The Toronto Raptors will play the Washington Wizards in the first round of the playoffs. The bulk of our preview content will come tomorrow. In the interim, here’s a high-level data dive to get a snapshot of each team over the course of the season.
All of this is strictly descriptive, and obviously the absence of John Wall for a large chunk of the season hangs over everything on the Wizards’ side. Dwane Casey and Scott Brooks will tweak their base strategies for the opponent, personnel may dictate rotation tweaks, and, as always in a short-ish seven-game series, there will be ample room for variance. Consider this just a first sweep of how the two teams performed during the regular season.
Rotations & Lineups
Toronto: Everyone has a good idea of what to expect from the Raptors by now. They run 10 deep, will comfortably play two more as the situation calls for it, and their all-bench unit and starting lineup have been two of the most successful groups in the league. The big questions Casey faces are whether – and when – to use his matchup pieces in Norman Powell and Lucas Nogueira and how short a leash to give the all-bench group if they struggle. Here’s a quick look at how the Raptors fared individually this year, down the stretch, and against the Wizards:
And here’s a look at how the Raptors’ rotations played out this year, per NBARotations.info:
Washington: The Wizards have more questions still to answer following the return of John Wall. Four games is hardly a great sample to judge off of, and while the extra rest the playoffs provide should mean he plays in every game, there are rotation tweaks to figure out. Washington’s depth hasn’t been it’s strength this year, but they’ve been more solid than maybe anticipated, and it seems likely that (barring the health of Mike Scott) Brooks could tighten his rotation to nine rather than continuing to trot out a fourth ineffective guard. Here’s a quick look at how the Wizards fared individually this year, down the stretch, and against the Raptors:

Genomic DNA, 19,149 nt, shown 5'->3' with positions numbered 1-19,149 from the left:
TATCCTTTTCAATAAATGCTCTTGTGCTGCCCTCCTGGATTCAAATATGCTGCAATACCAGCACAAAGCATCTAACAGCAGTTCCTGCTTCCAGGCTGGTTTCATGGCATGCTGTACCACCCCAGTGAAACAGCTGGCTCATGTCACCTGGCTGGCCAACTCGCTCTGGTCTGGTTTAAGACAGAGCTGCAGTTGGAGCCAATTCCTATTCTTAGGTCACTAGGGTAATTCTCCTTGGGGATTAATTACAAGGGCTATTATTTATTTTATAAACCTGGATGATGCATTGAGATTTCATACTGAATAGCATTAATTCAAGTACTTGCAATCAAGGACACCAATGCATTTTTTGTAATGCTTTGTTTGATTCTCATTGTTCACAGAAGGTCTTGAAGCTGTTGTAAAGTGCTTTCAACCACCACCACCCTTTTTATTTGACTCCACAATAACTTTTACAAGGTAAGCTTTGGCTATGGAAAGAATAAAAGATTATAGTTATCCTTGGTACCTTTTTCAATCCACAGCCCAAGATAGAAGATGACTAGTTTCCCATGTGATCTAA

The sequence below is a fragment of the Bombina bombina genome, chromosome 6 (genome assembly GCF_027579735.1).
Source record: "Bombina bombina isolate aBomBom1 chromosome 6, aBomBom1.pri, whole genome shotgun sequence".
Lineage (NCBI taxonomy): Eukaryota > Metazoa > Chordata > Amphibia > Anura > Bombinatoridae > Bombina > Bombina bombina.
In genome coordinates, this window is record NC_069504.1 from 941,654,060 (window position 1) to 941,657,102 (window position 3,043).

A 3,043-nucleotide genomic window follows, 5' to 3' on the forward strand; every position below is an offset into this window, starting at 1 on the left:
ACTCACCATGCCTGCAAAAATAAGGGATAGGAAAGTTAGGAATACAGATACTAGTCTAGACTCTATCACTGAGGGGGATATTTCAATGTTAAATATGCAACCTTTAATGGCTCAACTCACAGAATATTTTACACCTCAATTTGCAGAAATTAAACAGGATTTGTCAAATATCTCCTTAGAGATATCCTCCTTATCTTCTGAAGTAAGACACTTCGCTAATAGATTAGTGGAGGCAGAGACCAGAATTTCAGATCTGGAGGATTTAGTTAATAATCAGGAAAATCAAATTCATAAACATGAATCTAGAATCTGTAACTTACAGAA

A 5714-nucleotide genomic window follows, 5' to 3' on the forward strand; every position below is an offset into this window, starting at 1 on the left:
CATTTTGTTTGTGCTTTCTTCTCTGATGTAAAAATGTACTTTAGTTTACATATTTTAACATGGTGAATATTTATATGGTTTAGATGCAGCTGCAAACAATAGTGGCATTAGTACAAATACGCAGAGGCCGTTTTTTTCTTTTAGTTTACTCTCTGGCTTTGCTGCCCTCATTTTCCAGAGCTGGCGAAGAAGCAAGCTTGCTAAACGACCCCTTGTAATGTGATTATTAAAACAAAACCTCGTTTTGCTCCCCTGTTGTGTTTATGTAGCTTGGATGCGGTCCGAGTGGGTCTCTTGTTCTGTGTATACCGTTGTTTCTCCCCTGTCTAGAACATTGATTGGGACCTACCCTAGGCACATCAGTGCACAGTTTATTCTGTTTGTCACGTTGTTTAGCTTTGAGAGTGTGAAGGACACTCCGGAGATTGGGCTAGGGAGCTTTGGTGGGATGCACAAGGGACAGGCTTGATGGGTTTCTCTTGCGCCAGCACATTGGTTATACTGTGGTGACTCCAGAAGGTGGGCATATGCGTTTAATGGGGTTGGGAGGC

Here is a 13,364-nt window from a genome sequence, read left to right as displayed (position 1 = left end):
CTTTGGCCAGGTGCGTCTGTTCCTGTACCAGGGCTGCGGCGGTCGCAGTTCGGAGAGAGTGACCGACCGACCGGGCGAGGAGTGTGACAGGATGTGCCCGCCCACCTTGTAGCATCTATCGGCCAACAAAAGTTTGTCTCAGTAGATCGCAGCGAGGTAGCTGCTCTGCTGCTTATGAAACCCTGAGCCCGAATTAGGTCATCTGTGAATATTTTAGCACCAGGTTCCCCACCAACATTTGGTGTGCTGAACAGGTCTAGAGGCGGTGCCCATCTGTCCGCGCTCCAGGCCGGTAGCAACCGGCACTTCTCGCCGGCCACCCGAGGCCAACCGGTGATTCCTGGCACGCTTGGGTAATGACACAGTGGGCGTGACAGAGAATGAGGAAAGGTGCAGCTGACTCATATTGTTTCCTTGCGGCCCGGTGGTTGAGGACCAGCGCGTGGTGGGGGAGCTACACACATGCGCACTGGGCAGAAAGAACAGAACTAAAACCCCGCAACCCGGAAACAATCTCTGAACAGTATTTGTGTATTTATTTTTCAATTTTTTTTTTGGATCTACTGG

Also, the Wizards signed Ty Lawson today, and I have no idea what to do with that information.
There’s not a whole lot to say here that doesn’t come with applicable caveats. The Raptors were better than the Wizards more or less across the board this year, finishing as the only team in the NBA in the top five on both ends of the floor. Washington, meanwhile, was roughly average, and while there’s certainly under-performance there due to John Wall missing significant time, they also didn’t perform to their expectations with Wall, either. The Wizards also stumbled down the stretch, so unless you subscribe to the idea that the Wizards were playing 3-D chess to get to draw the Raptors and the Cavaliers in the first two rounds, it doesn’t look like Wall’s return steered them out of it entirely.